If you had an unscheduled off-airport landing in rough back country, would you be able to survive to tell the story? Maybe, maybe not. It all comes down to how well prepared you are. A big part of that is having a survival kit, but if you can’t reach it after the “landing,” it doesn’t do a bit of good.
“Most of the crash sites I have been to, the tail of the airplane is about 400 feet behind the cockpit and when the survival kit is away from the main crash site, it doesn’t do anyone any good,” said Jim Herbert, who has more than 40 years experience as a pilot and back country guide and firefighter.
He’s also the creator of the Aviator Tactical Vest, which is designed for a 72-hour stay in the roughest terrain. Herbert began the vest design while he was embedded with a Hotshot Firefighting Crew in the back country of Idaho.
“Haven’t survival vests been around for years?” I asked when I caught up with Herbert at the Arlington Fly-in and Sport Aviation Convention in July.
“Not like this,” said Herbert, displaying a formidable looking vest laden with pockets of all sizes.“The Rescu-Me vest is a stand alone survival vest. It is designed for pilots, as well as hunters, the military, the fish and game officer, tactical workers, and so forth.”
The vests are made of 1000 Denier Cordura, a very heavy weight nylon with a urethane coating, that comes in either black or a woodland camouflage design that reverses to high visibility orange.
Protection from the elements is key in a survival situation, said Herbert, noting that hypothermia is a very real danger.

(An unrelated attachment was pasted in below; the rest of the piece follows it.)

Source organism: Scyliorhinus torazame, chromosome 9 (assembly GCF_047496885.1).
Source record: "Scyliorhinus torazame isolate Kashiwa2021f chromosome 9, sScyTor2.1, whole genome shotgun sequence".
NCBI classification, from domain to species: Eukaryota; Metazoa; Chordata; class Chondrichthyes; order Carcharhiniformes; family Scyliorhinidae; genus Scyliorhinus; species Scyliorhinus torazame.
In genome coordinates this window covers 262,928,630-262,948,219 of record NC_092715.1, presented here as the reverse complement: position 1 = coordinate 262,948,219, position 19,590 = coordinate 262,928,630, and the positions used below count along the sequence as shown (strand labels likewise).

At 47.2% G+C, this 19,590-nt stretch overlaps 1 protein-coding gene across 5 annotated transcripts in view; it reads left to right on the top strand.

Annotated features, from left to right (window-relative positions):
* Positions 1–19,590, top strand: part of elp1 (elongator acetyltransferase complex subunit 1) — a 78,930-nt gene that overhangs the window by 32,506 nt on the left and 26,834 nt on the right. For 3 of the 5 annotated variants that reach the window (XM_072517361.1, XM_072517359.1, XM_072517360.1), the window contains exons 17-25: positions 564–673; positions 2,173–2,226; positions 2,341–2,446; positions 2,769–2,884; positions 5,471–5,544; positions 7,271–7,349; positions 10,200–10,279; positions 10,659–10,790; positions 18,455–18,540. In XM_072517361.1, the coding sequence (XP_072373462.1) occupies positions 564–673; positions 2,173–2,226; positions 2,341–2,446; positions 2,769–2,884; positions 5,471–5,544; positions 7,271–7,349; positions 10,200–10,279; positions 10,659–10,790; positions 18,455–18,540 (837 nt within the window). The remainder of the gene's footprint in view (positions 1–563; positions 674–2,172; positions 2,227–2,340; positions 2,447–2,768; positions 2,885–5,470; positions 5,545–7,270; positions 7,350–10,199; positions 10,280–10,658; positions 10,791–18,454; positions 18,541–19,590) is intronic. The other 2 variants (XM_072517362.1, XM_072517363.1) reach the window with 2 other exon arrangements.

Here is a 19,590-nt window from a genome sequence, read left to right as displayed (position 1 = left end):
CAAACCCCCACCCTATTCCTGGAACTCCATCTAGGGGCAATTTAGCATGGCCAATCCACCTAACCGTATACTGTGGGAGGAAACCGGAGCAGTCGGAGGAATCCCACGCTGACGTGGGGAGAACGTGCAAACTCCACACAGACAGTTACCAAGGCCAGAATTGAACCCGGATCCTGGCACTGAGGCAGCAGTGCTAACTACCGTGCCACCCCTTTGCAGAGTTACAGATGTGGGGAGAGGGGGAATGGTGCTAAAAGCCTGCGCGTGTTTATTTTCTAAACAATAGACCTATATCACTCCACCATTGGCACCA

“The vests have a patented layer of reflective fabric between the two layers. This layer of patented fabric is not only reflective of light but, more importantly, reflective of heat,” he said. “It has the ability to reflect the summer’s heat away from you or keep your body heat inside during the winter. This fabric has a tested 92% reflectability rate for thermal energy and completely blocks electromagnetic radiation while being very lightweight and permeable to water vapor and sweat.”
In addition, the vests have a hood stowed in the collar that can easily be deployed to minimize body heat loss through the head.
One of the vest’s key features is what Herbert calls the “prioritized pockets” in which equipment necessary for survival are included and arranged in the order of usefulness.
“The upper left pocket has room for a navigation compass, flash gear and a small first aid kit. The right hand pocket is a little larger and it can hold a Personal Locator Beacon, a radio, and a fixed bladed knife. I offer two choices. My favorite is the Swedish blade called the Light My Fire because it has a magnesium fire starter in the handle.”
Each vest also comes with a high visibility RESCU ME panel that can be used to signal search & rescue aircraft.
The vest also includes a shelter blanket, a micro-fiber blanket designed to wick moisture away from the body, and 50 feet of military spec chord. Food, in the form of a 3,600-calorie food bar, sits in a pocket opposite a water purification filter, water purification tablets, and heavy duty ziplock bags.
The vests are easy to restock with off-the-shelf items, Herbert added. Fully loaded vests weigh about 11 pounds.
For the pilot who doesn’t want to wear the vest in the airplane, Herbert has an egress pack designed to drape over the seat.
“It’s a ballistic nylon pouch that can be removed with one tug of a quick-release rip-chord,” said Herbert. “Because it’s on the back of the seat it doesn’t get in the way during an emergency evacuation of the airplane. You get out of the airplane, pull the chord and go.”
The basic vest sells for $260. The fully loaded vest is $440.
For more information: Rescu-me.com